Cultural Icons: This is one of my favorites because cultural themes tend to grab the reader's interest immediately and hold them tightly. References to popular movies, TV shows, songs, etc. in your emails bring about nostalgia – and nostalgia sells. But always make sure they're "global" in nature, or something that most everyone can relate to or understand. For example: Star Wars, Jaws, Rocky, all iconic. That indie film you saw in college? Not so much.

Topical Issues: A virtual treasure trove here. Between celebrity meltdowns and the latest reality show controversy, there's more lean-in fodder in this category than you could ever want. Think about what's on the covers of those rag mags and you're golden. And the best part? It just keeps coming and coming. (Charlie Sheen, anyone?) Just stay away from politics and religion unless you want to alienate a massive chunk of your client's list and get fired in the process.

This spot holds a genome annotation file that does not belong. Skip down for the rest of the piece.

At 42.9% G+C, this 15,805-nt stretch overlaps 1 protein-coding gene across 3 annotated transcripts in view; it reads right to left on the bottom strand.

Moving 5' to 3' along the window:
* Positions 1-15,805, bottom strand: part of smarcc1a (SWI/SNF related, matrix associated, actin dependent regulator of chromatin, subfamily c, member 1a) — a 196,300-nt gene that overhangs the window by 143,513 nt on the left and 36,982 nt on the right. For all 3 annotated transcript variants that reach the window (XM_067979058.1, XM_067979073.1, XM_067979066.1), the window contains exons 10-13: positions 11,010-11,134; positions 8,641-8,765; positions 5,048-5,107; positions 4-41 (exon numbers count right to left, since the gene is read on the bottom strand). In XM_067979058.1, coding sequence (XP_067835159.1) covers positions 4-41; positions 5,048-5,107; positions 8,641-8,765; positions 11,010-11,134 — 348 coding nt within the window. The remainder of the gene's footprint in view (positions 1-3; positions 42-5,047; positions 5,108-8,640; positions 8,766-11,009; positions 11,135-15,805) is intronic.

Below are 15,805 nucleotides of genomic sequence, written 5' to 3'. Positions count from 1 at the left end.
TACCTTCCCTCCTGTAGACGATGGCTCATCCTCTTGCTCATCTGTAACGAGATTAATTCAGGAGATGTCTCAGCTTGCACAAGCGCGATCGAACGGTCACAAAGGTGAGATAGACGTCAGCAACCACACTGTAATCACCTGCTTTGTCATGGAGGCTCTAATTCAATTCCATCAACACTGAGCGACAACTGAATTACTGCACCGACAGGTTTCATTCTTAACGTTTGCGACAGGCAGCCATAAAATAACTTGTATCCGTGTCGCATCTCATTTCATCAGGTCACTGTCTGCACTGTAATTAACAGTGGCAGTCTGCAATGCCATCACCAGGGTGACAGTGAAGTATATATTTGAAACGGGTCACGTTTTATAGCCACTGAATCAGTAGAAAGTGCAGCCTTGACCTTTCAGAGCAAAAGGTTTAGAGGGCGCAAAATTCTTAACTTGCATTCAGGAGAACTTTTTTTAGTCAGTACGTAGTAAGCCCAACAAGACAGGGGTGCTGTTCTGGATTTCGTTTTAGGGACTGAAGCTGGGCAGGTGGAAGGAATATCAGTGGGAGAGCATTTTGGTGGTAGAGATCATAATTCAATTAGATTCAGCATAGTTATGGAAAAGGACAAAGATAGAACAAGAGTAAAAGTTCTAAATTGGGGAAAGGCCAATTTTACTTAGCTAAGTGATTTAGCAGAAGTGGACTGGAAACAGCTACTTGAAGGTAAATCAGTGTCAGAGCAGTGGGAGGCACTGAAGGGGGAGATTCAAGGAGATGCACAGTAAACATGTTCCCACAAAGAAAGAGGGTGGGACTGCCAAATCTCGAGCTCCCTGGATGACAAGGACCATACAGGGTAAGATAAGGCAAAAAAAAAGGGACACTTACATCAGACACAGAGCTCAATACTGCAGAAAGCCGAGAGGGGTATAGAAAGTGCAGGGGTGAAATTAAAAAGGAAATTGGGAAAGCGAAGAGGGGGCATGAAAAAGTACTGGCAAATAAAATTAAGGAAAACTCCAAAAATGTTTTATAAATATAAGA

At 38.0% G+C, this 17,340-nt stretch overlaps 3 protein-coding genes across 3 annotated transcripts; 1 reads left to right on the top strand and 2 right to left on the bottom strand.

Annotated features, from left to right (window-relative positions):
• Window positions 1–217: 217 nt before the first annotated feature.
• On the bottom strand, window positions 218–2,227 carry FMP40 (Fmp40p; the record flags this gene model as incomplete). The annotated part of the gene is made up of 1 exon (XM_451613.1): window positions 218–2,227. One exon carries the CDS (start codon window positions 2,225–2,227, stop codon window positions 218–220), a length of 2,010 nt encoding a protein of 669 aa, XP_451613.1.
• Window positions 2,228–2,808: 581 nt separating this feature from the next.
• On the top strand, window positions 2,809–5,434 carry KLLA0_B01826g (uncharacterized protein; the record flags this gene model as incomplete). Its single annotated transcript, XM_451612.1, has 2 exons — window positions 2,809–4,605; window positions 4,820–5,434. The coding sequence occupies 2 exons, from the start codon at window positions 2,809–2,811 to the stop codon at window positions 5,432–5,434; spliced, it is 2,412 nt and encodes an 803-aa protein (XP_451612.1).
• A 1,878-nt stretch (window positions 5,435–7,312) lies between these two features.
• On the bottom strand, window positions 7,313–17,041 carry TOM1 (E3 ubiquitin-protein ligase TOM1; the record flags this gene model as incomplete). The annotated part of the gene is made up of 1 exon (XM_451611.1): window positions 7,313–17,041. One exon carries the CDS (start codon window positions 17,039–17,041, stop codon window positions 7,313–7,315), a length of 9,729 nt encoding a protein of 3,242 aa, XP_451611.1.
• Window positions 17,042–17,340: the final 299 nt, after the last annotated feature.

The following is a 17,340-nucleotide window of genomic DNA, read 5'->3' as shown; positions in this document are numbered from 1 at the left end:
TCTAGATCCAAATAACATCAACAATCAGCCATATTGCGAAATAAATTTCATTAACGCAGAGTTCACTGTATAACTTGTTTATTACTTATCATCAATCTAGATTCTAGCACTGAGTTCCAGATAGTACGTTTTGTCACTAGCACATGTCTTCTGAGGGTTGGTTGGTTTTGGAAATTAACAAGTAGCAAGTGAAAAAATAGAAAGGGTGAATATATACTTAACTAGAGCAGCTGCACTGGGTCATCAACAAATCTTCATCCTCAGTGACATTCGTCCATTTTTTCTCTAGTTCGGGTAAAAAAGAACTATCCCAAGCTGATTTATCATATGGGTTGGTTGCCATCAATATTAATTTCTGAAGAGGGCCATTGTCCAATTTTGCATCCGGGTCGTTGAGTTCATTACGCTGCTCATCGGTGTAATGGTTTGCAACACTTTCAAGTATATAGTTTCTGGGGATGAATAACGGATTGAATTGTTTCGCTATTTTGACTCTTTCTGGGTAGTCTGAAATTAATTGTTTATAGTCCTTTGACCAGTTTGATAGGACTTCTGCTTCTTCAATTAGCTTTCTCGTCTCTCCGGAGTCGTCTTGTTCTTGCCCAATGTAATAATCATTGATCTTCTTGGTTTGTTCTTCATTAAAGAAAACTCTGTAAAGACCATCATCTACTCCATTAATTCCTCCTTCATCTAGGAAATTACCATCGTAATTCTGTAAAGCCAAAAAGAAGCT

Yes, there are many additional elements that go into a great email. There's the opening, story, transition, link placement strategy, and much more.

But if you want to grab the attention of the reader and keep them engaged throughout, then the "Lean-In" is essential to the copy, not to mention the quickest, easiest way I've found to send your client's open rates through the roof.

So take advantage of your reader's curiosity and get your audience "leaning in" ASAP!

Email Copy Made Easy

Email Copy Made Easy: How to Write More Persuasive Emails That Get Opened, Get Read, and Get Click-Throughs

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Published: March 24, 2011

1 Response to “The #1 Copy Factor That Determines Whether Your Autoresponder Gets Read – Or Deleted”

  1. Jay, this one is what I needed. My thoughts have been "What if I run out of happenings to write about?"

    Or, how do I write a 7 - 10 page autoresponder letter to someone? We didn't dwell too much on that issue. After about 2 pages, wouldn't we run out of things to say about the product?
    Thanks, I'm still working on it

    Elizabeth23May 17, 2011 at 7:02 pm